Randy Pitchford wants to keep your expectations in check. The Gearbox Software president, CEO, and founder is excited to bring more Borderlands 2 content to fans that, nearly a full year later, still seem ravenous for more, but he wants everyone to be clear on one thing: this is not a second “season” of content.
“We’re doing more beyond season one,” he says, laughing nervously. We’re sitting in Pitchford’s Plano, Texas office, a modest space packed with vintage consoles sitting on pedestals, various awards, and other bits of ephemera. There’s even an Oculus Rift dev kit case stashed in a corner, a brand new toy to play with. It’s an inviting office for a serious gamer to step into and a generally relaxed space overall, but Pitchford seems tense when the subject of a “second content season” comes up. Why wouldn’t he be? Borderlands 2 has a very large and very vocal fanbase. When information is miscommunicated – it happens, that’s life – the scale of the community gathered around the game makes damage control very tricky. Just try Googling “Borderlands 3 release plans” for an object lesson in conflicting reports.
“If you think about what’s in the Season Pass, it is an incredible amount of stuff,” Pitchford says. “There’s four campaign DLCs, that was the promise from the beginning. You get them for the price of three. Then later we added the level cap increase and some other features. We just threw it in that bundle because a lot more people bought it than we expected, so we could afford to put more value into it. If you think about all of that, the sum of all that content is larger than the game itself.”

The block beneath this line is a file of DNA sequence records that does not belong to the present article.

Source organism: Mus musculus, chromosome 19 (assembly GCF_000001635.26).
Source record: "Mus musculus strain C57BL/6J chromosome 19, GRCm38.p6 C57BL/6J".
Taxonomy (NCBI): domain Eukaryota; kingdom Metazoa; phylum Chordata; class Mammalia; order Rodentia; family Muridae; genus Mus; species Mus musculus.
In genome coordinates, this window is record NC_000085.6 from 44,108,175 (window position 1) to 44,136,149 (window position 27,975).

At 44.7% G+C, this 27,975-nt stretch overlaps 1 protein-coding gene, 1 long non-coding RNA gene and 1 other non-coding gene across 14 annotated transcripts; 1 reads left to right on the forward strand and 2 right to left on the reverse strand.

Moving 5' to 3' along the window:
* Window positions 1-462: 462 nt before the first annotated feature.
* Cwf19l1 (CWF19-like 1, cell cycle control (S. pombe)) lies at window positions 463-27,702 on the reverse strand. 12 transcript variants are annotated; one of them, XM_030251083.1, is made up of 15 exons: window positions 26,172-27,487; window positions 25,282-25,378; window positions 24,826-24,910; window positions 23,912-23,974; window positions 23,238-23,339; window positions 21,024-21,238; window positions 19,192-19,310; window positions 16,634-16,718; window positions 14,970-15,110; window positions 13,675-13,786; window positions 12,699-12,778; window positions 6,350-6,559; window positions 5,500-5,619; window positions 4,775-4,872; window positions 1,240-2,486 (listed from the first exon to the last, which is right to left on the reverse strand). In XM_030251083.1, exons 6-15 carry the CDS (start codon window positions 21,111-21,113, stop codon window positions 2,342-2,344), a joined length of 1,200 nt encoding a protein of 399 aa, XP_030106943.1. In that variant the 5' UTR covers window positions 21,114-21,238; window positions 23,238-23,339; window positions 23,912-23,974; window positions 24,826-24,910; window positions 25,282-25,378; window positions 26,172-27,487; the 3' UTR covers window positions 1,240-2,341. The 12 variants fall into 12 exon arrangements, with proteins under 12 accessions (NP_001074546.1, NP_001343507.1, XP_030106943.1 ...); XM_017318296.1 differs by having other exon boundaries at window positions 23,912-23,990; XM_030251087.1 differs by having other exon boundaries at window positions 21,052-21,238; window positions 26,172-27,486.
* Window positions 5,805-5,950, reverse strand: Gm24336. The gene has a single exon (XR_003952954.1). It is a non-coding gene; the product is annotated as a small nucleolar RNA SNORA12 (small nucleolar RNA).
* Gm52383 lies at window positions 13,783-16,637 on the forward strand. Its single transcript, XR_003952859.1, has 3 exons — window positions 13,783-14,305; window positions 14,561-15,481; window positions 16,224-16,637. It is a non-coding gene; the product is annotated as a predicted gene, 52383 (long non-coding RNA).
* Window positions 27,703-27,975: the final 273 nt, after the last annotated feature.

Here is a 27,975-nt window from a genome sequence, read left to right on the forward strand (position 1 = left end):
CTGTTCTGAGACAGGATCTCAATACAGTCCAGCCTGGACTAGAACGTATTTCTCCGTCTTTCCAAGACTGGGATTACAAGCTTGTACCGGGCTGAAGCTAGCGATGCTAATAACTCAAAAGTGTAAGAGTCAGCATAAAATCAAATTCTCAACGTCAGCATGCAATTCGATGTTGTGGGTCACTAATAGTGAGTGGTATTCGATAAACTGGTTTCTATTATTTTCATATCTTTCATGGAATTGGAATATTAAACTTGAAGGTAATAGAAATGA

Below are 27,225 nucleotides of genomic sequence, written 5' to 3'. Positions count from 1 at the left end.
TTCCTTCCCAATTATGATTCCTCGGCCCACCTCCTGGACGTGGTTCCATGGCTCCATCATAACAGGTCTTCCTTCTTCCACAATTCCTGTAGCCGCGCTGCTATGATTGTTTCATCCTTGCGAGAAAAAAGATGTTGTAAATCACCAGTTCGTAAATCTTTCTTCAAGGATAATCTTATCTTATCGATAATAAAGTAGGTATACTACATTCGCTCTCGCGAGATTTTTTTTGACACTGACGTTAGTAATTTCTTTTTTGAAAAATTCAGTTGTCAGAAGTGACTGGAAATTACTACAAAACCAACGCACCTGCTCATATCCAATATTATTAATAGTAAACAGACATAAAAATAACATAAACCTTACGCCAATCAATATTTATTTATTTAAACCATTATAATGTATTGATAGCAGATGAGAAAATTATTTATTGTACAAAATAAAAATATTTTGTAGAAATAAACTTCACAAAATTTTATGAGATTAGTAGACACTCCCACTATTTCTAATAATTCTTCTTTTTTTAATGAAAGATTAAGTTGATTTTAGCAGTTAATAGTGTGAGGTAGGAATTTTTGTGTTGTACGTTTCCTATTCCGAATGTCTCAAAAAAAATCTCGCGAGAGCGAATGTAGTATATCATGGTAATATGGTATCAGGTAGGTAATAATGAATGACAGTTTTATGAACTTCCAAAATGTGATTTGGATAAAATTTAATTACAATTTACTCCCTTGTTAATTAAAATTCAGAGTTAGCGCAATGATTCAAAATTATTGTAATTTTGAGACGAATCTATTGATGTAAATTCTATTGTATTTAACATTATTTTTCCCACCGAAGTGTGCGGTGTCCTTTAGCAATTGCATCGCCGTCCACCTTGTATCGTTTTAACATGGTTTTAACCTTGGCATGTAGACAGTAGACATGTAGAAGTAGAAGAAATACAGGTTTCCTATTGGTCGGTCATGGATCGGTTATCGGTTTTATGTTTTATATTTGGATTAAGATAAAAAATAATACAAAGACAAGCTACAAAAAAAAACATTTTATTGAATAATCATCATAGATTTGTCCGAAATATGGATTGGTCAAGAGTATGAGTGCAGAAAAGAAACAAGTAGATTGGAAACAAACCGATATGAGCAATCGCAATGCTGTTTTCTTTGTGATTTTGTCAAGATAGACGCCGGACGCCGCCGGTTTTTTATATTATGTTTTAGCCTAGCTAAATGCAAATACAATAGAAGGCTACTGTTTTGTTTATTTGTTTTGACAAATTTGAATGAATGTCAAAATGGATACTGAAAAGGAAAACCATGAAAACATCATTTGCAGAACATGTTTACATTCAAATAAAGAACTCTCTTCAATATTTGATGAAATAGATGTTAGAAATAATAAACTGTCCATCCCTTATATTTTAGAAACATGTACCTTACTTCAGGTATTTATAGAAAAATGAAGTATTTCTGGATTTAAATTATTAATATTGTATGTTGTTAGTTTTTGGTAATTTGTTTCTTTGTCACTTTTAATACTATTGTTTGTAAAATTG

Now we have the recently released Ultimate Vault Hunter Upgrade Pack 2: Digistruct Peak Challenge, which boosts the game’s level cap to 72 and adds a whole new system of “Overpower levels.” It’s one for the super-duper fans, the folks with multiple, fully leveled characters and hundreds of hours invested. And yet it’s nowhere near approaching something on the scale of the four Season Pass content releases. Those were fully fleshed out mini-campaigns with multiple locations, new enemies, and re-worked systems. The same can be said of the upcoming Headhunter packs, like TK Baha’s Bloody Harvest. There’s no comparing these single-mission-plus-boss DLC offerings with something like Tiny Tina’s Assault on Dragon Keep.
“We’ve got more content to come, but if you get it in your mind that you’re expecting the same amount that was in the Season Pass, I’m afraid we’re going to disappoint you,” Pitchford continues. “Because the content that’s to come is not of that same scale. It’s not going to be priced at the same scale, so the value will be great, but it’s not at that same scale.”
“If you get it in your mind that you’re expecting the same amount that was in the Season Pass, I’m afraid we’re going to disappoint you.”
“What typically happens in a AAA game is you launch and [usage] spikes really high. At launch, that’s when most people are playing. And then from that moment on, it just goes down, down, down… tapering off in a little tail. That’s the typical pattern,” Pitchford says. “Here’s what we see in [Borderlands 2]. In terms of player sessions, the amount of data that we’re getting out of our [player-tracking] system is more today than it was when we launched. It spiked with the launch of the Krieg character [in May 2013] and the Tiny Tina DLC [in June]. Those two things together combined with things like… the Steam Summer Sale [and other discounts].”
“The combination of all of that now means there’s more people playing Borderlands, more time being spent playing Borderlands, than there was even when we launched the game. That’s a new world for us. That’s the opposite of any pattern you see with a AAA video game.”